A guide to piracy protection for sports broadcasting rights-holders in the UAESteve Bainbridge
This article identifies the core elements of broadcast piracy in the United Arab Emirates (the “UAE”), and considers some countermeasures being taken by the country to combat the problem. A number of laudable recent steps to deal with the growing legal problem suggest that both internal and external rights holders to the UAE market can take some comfort that rights will be recognized and protected and, where practical, aggressive enforcement can be pursued.
A growing global problem
In the TV broadcasting world, the value of premium rights to sporting events makes them a prized asset. The inherent nature of live sporting events means that they have the now relatively scarce appeal of immediacy, with extremely high value before and during the event itself, rapidly diminishing thereafter. This reality has elevated the value of live sporting event broadcasts above all others in the pantheon of TV advertising platforms – take, for example, the English Premier League.1
The auspicious trade winds have, however, drawn a threat to the horizon. As subscription rates climb there is an increasing threat from pirates adroitly brandishing advances in technology to illegally broadcast sports content to consumers. Their motivation is the substantial rewards that can be reaped for bypassing legal rights holders. Approximately one billion people watched the final match of the FIFA World Cup last year, 900 million watched the opening ceremony of 2012 Olympics in London and, for single match events, in excess of 110 million watched the Superbowl.2 These figures hint at the golden gains of advertising investment and subscription fees that can be made by those prepared to operate outside the law on a quest for revenues without paying for broadcasting rights.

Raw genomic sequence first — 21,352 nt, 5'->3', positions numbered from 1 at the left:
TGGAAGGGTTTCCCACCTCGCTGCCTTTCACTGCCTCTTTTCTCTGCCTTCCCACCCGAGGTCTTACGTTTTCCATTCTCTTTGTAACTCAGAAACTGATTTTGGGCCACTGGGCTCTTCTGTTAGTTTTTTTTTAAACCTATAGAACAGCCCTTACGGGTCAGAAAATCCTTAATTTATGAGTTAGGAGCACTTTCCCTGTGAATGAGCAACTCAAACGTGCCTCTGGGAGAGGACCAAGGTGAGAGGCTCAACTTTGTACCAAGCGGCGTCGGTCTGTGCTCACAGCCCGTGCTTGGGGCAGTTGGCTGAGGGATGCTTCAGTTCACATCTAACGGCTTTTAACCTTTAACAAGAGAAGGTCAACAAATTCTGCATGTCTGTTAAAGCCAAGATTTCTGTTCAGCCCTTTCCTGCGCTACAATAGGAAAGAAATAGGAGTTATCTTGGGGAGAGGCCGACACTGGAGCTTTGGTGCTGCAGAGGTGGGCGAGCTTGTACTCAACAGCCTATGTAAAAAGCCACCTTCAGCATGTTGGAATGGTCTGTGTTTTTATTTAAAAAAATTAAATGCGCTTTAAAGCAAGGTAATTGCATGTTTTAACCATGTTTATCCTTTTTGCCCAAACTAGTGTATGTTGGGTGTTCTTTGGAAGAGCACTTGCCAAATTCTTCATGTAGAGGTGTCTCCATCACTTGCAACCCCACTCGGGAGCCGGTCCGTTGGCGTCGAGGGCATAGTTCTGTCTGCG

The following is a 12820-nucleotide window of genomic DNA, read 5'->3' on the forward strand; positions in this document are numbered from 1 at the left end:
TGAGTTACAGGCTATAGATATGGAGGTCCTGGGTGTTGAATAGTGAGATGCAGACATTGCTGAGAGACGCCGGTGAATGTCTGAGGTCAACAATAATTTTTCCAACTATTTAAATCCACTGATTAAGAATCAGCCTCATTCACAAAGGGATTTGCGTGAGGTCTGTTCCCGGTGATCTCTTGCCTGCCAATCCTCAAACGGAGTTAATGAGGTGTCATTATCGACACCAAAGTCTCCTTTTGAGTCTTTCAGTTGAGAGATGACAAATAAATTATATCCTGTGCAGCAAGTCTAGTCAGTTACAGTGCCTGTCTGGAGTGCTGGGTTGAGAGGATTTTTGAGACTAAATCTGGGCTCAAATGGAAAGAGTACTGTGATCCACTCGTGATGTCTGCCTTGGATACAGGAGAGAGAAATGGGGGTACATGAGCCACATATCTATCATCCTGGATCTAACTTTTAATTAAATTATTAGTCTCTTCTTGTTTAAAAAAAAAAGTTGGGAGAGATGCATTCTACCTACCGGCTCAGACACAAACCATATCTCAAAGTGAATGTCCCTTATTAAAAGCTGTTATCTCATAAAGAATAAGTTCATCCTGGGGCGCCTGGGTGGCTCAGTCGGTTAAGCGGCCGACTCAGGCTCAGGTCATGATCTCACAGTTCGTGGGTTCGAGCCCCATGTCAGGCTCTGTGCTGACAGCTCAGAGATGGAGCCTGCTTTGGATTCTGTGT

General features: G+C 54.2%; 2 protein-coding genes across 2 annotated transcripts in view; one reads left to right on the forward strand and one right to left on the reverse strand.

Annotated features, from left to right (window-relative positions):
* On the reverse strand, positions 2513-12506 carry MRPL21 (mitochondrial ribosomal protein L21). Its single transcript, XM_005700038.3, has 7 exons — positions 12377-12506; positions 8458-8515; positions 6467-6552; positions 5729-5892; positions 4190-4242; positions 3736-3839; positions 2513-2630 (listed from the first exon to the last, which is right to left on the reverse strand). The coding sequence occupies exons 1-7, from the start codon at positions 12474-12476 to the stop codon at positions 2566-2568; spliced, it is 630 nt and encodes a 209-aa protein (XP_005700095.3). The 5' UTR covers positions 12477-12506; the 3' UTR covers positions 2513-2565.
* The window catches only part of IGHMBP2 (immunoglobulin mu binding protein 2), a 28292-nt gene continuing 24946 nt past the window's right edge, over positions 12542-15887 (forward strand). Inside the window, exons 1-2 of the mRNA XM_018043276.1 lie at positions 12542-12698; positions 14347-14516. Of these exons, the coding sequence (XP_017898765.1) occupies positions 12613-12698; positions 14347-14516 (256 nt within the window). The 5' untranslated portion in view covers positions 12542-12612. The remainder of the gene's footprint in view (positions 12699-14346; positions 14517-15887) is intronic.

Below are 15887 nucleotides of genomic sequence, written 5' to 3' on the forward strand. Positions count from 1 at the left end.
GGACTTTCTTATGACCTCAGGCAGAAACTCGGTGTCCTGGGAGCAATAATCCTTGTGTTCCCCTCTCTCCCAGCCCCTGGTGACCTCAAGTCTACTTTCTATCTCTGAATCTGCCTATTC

As the sports rights market grows, evidence shows that the problem, which can take several specific forms, is growing at a significant rate globally,3 which suggests the framework of laws and regulations – handicapped by jurisdictional limitations in dealing with global offenders – has in general struggled to keep up with detection and enforcement.
Local face of a global problem
In the UAE, broadcasting piracy has shown a marked increase over the past couple of years, similar to many other markets with diverse sporting interests and a growing cosmopolitan population. TV broadcast piracy includes a range of abuses that are evolving with technology, but the purposes of this article we will consider specifically the legal issues surrounding:
- unauthorized internet content (unicast and peer to peer streaming);
- pirate satellite channels showing premium content; and
- illegal set-top boxes and other hardware allowing access to hundreds of channels for a one-time and/or short term subscription fee.4
In respect of this latter category, it has been suggested that licensed retailers of electronic equipment for premium content in the UAE are being deprived of up to forty percent (40%) of business because of the proliferation of illegal decoders and satellite dishes5 with reports of in excess on one million illegal set-top boxes entering the Gulf Cooperation Council region annually.